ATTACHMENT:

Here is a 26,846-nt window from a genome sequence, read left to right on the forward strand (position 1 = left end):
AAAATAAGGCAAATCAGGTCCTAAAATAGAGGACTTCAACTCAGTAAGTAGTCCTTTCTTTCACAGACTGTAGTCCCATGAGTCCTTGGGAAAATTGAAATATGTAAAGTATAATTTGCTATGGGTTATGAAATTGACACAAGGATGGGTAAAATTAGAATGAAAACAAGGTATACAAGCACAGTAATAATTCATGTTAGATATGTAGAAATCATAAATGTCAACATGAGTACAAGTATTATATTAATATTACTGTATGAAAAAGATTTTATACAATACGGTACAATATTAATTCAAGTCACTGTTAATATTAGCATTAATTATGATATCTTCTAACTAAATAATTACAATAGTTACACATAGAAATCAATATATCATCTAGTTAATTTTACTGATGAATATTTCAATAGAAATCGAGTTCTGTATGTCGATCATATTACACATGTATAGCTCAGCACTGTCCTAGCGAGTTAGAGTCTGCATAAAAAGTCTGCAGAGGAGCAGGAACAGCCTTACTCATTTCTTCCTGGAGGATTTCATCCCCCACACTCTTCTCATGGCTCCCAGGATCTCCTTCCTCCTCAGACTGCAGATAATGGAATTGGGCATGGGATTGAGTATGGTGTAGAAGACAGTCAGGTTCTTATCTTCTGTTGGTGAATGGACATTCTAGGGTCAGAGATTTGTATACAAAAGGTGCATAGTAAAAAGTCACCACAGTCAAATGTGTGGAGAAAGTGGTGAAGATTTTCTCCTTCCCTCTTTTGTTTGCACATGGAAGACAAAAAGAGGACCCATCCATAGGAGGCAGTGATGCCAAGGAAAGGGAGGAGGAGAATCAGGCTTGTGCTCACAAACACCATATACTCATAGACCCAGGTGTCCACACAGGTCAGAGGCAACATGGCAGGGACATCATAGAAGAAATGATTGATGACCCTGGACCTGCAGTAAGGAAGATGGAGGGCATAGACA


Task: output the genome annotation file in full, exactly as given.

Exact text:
Here is a 26,846-nt window from a genome sequence, read left to right on the forward strand (position 1 = left end):
AAAATAAGGCAAATCAGGTCCTAAAATAGAGGACTTCAACTCAGTAAGTAGTCCTTTCTTTCACAGACTGTAGTCCCATGAGTCCTTGGGAAAATTGAAATATGTAAAGTATAATTTGCTATGGGTTATGAAATTGACACAAGGATGGGTAAAATTAGAATGAAAACAAGGTATACAAGCACAGTAATAATTCATGTTAGATATGTAGAAATCATAAATGTCAACATGAGTACAAGTATTATATTAATATTACTGTATGAAAAAGATTTTATACAATACGGTACAATATTAATTCAAGTCACTGTTAATATTAGCATTAATTATGATATCTTCTAACTAAATAATTACAATAGTTACACATAGAAATCAATATATCATCTAGTTAATTTTACTGATGAATATTTCAATAGAAATCGAGTTCTGTATGTCGATCATATTACACATGTATAGCTCAGCACTGTCCTAGCGAGTTAGAGTCTGCATAAAAAGTCTGCAGAGGAGCAGGAACAGCCTTACTCATTTCTTCCTGGAGGATTTCATCCCCCACACTCTTCTCATGGCTCCCAGGATCTCCTTCCTCCTCAGACTGCAGATAATGGAATTGGGCATGGGATTGAGTATGGTGTAGAAGACAGTCAGGTTCTTATCTTCTGTTGGTGAATGGACATTCTAGGGTCAGAGATTTGTATACAAAAGGTGCATAGTAAAAAGTCACCACAGTCAAATGTGTGGAGAAAGTGGTGAAGATTTTCTCCTTCCCTCTTTTGTTTGCACATGGAAGACAAAAAGAGGACCCATCCATAGGAGGCAGTGATGCCAAGGAAAGGGAGGAGGAGAATCAGGCTTGTGCTCACAAACACCATATACTCATAGACCCAGGTGTCCACACAGGTCAGAGGCAACATGGCAGGGACATCATAGAAGAAATGATTGATGACCCTGGACCTGCAGTAAGGAAGATGGAGGGCATAGACA